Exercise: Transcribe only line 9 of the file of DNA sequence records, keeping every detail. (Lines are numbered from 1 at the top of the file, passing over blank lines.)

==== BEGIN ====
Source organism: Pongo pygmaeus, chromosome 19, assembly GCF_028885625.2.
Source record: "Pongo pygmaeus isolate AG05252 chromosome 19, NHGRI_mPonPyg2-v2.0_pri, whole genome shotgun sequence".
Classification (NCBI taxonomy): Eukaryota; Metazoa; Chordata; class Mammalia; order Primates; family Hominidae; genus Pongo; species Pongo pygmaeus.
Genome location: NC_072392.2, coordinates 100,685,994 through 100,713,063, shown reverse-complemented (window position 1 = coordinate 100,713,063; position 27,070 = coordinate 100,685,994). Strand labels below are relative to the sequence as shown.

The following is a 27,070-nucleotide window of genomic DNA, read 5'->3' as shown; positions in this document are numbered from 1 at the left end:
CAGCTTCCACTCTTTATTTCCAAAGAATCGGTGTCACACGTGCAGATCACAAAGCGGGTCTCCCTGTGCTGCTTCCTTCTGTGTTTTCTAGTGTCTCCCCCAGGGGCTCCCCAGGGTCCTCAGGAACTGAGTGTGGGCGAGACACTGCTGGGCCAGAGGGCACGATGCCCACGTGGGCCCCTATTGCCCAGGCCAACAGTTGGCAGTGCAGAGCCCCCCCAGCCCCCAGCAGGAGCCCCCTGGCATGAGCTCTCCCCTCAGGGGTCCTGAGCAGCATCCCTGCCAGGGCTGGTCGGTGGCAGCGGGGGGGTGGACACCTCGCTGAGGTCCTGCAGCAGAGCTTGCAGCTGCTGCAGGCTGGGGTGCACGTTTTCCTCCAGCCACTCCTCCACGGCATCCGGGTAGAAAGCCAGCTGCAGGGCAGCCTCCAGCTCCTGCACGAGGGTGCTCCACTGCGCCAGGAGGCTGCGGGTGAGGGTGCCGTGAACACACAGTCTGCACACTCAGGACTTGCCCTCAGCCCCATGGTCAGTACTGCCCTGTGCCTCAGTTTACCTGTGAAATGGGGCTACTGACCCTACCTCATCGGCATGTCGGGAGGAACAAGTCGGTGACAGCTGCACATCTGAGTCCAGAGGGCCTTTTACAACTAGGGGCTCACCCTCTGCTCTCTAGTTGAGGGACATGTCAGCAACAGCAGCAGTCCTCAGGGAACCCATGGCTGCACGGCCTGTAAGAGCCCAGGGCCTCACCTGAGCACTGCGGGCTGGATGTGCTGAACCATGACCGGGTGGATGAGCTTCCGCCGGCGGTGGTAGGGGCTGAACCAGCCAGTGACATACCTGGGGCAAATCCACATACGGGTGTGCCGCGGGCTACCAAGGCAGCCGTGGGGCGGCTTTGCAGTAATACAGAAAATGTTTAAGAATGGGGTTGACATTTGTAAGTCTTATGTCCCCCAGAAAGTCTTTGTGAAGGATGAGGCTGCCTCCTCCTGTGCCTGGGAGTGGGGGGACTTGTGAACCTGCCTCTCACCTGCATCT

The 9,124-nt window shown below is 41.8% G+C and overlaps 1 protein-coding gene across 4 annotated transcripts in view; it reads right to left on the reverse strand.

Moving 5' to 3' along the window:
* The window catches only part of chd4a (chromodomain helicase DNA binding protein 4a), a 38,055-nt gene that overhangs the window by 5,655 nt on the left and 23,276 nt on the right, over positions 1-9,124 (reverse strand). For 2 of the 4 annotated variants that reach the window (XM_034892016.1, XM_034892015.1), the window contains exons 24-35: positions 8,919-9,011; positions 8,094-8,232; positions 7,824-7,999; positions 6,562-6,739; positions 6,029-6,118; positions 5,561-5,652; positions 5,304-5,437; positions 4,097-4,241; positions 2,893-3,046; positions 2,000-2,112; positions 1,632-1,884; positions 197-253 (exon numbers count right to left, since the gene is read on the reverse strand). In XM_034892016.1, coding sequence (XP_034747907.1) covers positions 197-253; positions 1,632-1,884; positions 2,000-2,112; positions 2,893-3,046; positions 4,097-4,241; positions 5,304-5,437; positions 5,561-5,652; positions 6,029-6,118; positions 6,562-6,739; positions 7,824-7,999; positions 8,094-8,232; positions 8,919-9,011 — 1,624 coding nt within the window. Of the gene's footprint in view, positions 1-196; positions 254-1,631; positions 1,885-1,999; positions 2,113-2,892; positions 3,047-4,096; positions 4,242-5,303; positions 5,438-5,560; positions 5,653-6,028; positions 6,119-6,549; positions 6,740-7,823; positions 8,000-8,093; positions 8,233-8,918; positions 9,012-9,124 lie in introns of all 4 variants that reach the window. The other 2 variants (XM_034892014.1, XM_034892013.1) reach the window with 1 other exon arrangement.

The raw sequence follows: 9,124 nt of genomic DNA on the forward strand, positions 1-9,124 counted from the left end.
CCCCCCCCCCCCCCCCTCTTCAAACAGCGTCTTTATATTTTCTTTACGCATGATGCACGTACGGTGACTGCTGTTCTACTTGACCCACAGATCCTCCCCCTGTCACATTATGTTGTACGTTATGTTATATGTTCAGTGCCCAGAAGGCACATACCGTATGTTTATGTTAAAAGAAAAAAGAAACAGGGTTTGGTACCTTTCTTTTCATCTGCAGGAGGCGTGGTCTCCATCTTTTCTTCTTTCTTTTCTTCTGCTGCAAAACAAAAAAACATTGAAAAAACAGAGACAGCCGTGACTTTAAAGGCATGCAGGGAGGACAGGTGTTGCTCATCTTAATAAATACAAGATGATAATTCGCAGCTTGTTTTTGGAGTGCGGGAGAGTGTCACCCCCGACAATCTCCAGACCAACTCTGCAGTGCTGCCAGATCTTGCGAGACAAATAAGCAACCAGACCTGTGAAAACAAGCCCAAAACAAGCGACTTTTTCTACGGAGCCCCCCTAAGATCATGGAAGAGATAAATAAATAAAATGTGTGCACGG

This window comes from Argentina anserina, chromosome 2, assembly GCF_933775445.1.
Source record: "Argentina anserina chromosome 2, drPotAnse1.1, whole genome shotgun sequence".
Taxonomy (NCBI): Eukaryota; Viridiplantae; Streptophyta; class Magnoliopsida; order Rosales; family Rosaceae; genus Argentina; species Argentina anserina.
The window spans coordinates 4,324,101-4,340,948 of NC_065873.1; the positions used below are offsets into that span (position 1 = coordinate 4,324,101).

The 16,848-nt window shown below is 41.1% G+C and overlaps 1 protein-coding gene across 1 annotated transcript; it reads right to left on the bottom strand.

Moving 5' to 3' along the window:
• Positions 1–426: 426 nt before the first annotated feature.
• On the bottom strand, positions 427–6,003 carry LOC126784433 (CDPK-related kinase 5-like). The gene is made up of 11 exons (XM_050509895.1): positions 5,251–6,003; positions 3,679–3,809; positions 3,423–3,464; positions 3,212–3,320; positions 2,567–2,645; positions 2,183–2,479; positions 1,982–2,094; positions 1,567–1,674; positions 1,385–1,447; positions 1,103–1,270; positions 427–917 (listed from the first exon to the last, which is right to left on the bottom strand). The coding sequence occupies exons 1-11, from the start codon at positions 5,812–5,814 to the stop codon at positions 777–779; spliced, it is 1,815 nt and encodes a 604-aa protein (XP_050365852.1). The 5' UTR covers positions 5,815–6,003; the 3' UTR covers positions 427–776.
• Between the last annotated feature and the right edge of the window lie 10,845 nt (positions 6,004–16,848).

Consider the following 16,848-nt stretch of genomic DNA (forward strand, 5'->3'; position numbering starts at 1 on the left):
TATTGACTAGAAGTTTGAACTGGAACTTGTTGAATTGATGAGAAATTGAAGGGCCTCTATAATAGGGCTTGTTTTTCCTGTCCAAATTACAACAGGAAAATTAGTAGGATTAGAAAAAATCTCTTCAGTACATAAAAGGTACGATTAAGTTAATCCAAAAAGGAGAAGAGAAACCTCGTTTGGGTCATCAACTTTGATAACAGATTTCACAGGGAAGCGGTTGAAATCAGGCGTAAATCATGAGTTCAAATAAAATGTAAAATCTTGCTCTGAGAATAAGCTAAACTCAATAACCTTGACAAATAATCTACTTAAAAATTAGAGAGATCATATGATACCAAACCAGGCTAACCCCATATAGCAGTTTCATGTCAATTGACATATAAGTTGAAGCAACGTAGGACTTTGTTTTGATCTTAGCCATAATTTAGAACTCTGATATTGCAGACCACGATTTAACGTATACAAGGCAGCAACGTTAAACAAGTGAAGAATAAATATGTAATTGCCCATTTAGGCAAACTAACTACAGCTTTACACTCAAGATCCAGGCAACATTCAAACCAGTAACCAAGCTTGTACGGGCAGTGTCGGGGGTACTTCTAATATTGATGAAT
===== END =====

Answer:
* The window catches only part of chd4a (chromodomain helicase DNA binding protein 4a), a 38,055-nt gene that overhangs the window by 5,655 nt on the left and 23,276 nt on the right, over positions 1-9,124 (reverse strand). For 2 of the 4 annotated variants that reach the window (XM_034892016.1, XM_034892015.1), the window contains exons 24-35: positions 8,919-9,011; positions 8,094-8,232; positions 7,824-7,999; positions 6,562-6,739; positions 6,029-6,118; positions 5,561-5,652; positions 5,304-5,437; positions 4,097-4,241; positions 2,893-3,046; positions 2,000-2,112; positions 1,632-1,884; positions 197-253 (exon numbers count right to left, since the gene is read on the reverse strand). In XM_034892016.1, coding sequence (XP_034747907.1) covers positions 197-253; positions 1,632-1,884; positions 2,000-2,112; positions 2,893-3,046; positions 4,097-4,241; positions 5,304-5,437; positions 5,561-5,652; positions 6,029-6,118; positions 6,562-6,739; positions 7,824-7,999; positions 8,094-8,232; positions 8,919-9,011 — 1,624 coding nt within the window. Of the gene's footprint in view, positions 1-196; positions 254-1,631; positions 1,885-1,999; positions 2,113-2,892; positions 3,047-4,096; positions 4,242-5,303; positions 5,438-5,560; positions 5,653-6,028; positions 6,119-6,549; positions 6,740-7,823; positions 8,000-8,093; positions 8,233-8,918; positions 9,012-9,124 lie in introns of all 4 variants that reach the window. The other 2 variants (XM_034892014.1, XM_034892013.1) reach the window with 1 other exon arrangement.